A tearful apology (there is no question it would be) would only be for his benefit. To absolve him of whatever shame and guilt he might feel about having been "caught" and called out for what he did. My perp is a skilled manipulator, I remember this quality from even before the abuse started. Those skills would come out in full force in an attempt to extinguish all the bad that will inevitably unfold if the truth were told. So I am struggling to see the benefit for me in that.
I also think it would just refresh his memory of everything, potentially another benefit for him. Maybe I am naive in thinking he doesn't think about it, but putting him in a position to apologize would really bring it to the forefront.
I can't imagine his sorry would magically rebuild whatever self confidence and self esteem I had for myself before all of this. I don't think a sorry would cure the struggles I have with the intimacy I share with my fiance. Of course I'm so sure that his sorry isn't the answer to fixing all of that hurt, I'd put money on it..... yet I'm still trying to figure out what is the answer to those problems.
Just my take on it. Everyone's feelings on this will be unique and I am sure there will be gentlemen here who will find value and healing in an apology.

_________________________
"Place your past into a book
Put in everything you ever took
Place your past into a book
Burn the pages let them cook"

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#384591 - 02/06/12 03:18 PM Re: An abuser's apology? Survivor input, please! [Re: Shawushka]
westchesterguy Offline
Member
MaleSurvivor

Registered: 11/13/09
Posts: 421
Loc: Westchester County NY
Originally Posted By: Shawushka
...Every single one of them worked towards forgiving his perpetrators...


i understand how (many, some, few) guys arrive at that point. time and place could very well play an important role too.

perfect example: "going through recovery right this moment" is newsworthy... and, in this case, was worthy of documenting on film.

i also think "forgiving" is a positive, healthy trait. i don't even put any "but"s on that claim. i ask for some of us, especially where violence was involved, should we put pressure on ourselves to forgive? can we be compared with a guy who did consider his molester his best bud and was molested in, say for all intents an purposes, an enjoyable experience sexually that was in no way violent? i don't know, just asking.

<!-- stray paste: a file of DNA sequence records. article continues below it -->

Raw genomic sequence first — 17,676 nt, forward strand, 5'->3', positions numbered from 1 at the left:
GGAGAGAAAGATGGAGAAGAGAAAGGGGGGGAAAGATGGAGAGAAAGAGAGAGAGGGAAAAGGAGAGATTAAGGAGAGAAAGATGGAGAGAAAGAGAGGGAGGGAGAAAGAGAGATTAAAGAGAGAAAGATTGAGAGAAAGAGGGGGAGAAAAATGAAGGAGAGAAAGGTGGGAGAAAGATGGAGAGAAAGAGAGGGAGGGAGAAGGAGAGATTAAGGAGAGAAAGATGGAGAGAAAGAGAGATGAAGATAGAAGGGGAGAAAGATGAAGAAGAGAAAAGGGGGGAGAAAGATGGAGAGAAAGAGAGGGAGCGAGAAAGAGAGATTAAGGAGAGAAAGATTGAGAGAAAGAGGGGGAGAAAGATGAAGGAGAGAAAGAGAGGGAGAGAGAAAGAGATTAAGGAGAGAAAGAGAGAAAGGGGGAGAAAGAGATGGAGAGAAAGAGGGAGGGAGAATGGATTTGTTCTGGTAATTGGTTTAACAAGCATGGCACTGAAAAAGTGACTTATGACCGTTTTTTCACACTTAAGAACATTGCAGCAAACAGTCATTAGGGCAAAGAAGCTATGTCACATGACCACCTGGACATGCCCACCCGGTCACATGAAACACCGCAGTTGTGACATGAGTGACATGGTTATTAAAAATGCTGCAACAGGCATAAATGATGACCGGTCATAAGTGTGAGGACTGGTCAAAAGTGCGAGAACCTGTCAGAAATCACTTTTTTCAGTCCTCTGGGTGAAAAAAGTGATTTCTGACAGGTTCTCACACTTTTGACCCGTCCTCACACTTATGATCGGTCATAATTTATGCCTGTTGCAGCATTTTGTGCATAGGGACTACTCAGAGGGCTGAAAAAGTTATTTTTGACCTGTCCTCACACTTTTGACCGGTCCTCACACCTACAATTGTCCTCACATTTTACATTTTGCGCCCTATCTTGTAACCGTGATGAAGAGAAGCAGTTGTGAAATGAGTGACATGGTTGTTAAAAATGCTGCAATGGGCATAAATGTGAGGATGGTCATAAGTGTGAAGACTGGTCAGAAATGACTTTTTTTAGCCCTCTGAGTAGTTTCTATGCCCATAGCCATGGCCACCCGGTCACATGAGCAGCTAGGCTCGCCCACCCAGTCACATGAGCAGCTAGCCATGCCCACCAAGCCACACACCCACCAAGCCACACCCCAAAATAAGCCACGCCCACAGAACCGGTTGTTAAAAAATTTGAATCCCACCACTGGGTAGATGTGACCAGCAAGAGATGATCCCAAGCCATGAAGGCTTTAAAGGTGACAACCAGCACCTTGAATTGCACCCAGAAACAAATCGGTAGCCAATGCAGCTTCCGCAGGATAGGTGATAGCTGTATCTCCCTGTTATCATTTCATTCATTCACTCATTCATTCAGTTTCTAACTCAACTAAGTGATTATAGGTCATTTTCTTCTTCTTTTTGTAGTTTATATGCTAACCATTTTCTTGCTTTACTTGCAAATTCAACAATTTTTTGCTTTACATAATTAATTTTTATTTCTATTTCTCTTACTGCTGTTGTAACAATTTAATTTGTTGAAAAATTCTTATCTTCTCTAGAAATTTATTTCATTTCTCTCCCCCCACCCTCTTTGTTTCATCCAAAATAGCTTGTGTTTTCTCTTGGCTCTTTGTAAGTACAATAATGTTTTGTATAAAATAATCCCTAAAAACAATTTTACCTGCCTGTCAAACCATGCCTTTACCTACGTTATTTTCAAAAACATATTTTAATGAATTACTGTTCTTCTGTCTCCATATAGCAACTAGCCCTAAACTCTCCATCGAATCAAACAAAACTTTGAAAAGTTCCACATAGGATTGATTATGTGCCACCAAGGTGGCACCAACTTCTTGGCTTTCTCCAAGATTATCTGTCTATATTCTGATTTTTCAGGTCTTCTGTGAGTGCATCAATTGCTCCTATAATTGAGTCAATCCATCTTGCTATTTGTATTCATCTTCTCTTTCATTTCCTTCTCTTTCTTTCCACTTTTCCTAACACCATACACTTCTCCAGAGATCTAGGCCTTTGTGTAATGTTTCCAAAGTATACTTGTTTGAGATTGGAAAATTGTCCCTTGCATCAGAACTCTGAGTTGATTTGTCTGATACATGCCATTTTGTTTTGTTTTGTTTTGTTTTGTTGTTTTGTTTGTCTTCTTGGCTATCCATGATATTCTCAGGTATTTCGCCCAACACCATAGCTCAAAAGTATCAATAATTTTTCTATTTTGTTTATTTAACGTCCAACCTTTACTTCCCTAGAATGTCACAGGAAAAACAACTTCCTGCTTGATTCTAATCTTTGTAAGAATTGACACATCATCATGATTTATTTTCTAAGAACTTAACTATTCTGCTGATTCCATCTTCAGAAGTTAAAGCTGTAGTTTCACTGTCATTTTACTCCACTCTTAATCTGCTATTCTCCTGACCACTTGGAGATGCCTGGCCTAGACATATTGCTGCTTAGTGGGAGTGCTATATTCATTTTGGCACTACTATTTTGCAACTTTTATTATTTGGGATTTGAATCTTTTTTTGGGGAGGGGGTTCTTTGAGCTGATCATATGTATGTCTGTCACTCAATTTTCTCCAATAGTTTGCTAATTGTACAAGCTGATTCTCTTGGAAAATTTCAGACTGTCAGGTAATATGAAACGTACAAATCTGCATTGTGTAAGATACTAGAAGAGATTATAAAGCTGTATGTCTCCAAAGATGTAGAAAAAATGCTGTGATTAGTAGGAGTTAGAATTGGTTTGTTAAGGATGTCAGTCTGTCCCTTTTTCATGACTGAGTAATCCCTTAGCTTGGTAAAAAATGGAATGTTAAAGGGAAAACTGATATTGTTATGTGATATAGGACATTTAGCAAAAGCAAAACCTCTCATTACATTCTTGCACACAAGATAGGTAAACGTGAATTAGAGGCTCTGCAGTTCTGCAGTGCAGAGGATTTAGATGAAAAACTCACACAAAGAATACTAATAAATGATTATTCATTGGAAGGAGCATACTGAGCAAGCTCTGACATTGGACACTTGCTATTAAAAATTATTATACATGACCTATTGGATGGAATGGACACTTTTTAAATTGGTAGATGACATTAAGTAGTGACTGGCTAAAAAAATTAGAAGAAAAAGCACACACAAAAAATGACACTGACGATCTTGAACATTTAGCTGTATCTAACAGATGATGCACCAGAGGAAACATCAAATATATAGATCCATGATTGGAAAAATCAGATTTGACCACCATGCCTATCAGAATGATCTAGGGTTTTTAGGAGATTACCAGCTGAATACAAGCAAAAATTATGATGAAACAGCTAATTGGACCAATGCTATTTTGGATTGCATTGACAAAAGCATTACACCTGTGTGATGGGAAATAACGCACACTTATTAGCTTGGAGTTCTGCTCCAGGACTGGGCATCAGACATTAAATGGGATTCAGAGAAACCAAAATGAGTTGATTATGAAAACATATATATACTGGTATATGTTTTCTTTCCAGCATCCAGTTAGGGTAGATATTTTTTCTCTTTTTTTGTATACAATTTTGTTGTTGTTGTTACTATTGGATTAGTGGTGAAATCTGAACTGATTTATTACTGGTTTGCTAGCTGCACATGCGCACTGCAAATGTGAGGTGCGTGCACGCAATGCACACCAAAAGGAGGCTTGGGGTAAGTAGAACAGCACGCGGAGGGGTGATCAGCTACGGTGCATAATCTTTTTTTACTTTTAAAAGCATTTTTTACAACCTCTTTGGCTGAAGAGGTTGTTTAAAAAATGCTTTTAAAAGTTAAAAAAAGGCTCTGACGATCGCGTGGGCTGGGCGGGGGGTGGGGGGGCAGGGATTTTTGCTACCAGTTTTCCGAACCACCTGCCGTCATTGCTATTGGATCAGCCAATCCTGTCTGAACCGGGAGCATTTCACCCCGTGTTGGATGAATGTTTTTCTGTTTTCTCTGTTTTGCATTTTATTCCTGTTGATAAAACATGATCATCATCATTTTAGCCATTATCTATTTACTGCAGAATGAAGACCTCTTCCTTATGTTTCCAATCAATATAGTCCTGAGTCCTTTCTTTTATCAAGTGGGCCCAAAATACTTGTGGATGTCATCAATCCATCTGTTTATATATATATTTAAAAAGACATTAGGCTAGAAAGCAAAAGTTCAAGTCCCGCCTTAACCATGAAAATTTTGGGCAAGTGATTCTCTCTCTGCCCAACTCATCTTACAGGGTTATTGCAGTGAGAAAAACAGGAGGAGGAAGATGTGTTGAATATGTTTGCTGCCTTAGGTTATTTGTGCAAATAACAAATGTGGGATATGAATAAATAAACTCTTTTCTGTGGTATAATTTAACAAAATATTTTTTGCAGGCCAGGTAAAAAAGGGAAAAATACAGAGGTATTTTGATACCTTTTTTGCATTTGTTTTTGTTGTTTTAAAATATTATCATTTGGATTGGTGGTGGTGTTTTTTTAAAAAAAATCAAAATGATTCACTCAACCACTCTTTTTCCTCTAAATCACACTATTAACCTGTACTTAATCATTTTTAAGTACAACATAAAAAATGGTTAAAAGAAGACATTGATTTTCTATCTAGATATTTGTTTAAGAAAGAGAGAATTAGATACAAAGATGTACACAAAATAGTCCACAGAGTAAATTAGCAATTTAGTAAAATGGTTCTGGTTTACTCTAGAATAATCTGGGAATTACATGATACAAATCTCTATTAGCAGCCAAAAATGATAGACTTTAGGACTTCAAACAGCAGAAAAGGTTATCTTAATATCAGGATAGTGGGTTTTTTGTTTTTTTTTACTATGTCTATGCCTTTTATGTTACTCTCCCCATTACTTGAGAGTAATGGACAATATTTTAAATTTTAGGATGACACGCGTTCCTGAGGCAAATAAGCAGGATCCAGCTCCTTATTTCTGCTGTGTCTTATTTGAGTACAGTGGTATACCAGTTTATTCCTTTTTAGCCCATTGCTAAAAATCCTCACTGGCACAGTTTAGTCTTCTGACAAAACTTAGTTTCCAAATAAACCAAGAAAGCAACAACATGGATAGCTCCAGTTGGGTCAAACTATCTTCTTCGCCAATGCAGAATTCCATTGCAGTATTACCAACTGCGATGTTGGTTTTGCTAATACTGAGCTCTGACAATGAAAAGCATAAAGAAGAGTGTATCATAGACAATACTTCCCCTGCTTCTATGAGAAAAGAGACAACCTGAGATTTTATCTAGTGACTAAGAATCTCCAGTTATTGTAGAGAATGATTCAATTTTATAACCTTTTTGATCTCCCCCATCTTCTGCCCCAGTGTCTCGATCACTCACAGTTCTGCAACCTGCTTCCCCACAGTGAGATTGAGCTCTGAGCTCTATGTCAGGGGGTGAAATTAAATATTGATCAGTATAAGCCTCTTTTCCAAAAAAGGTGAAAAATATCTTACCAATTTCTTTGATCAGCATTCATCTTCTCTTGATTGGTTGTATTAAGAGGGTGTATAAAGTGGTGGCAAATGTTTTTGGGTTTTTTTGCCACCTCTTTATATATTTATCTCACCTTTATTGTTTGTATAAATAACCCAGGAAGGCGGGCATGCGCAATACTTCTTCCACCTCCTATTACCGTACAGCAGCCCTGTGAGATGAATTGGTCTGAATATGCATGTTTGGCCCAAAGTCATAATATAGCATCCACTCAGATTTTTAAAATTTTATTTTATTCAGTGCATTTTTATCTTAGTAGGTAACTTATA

for all my 48 years of living, i can think of just two men i have not and do not intend to forgive. one was my rapist and 22 years later, one was a president. the thousands (literally) of other men and women in my life who have touched it in negative, even harmful way - hey - no biggie. forgiven, forgotten, finished.

_________________________
Jeff

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#384604 - 02/06/12 06:24 PM Re: An abuser's apology? Survivor input, please! [Re: westchesterguy]
Shawushka Offline


Registered: 01/05/11
Posts: 128
Loc: VA
westchesterguy, you make some really good point.
Maybe 'forgiving' can also have different definitions? I'm having some difficulties to explain what I mean here, but I'll try.
Let's say there's a good friend of mine who offended me, I can forgive and welcome the person back into my life.
If someone has done something extremely horrible, I may not be able to welcome that person back into my life but can forgive, defining it as 'I understand your motives and why you did that' - which would just enable me to move on, recover and not waste my energy on having a grudge.

Whatever, I do think that the more grave the abuse, the more violent, the more damaging - the more difficult and maybe even impossible to forgive.


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#384609 - 02/06/12 06:45 PM Re: An abuser's apology? Survivor input, please! [Re: Shawushka]
westchesterguy Offline
Member
MaleSurvivor

Registered: 11/13/09
Posts: 421
Loc: Westchester County NY
Originally Posted By: Shawushka
....Maybe 'forgiving' can also have different definitions?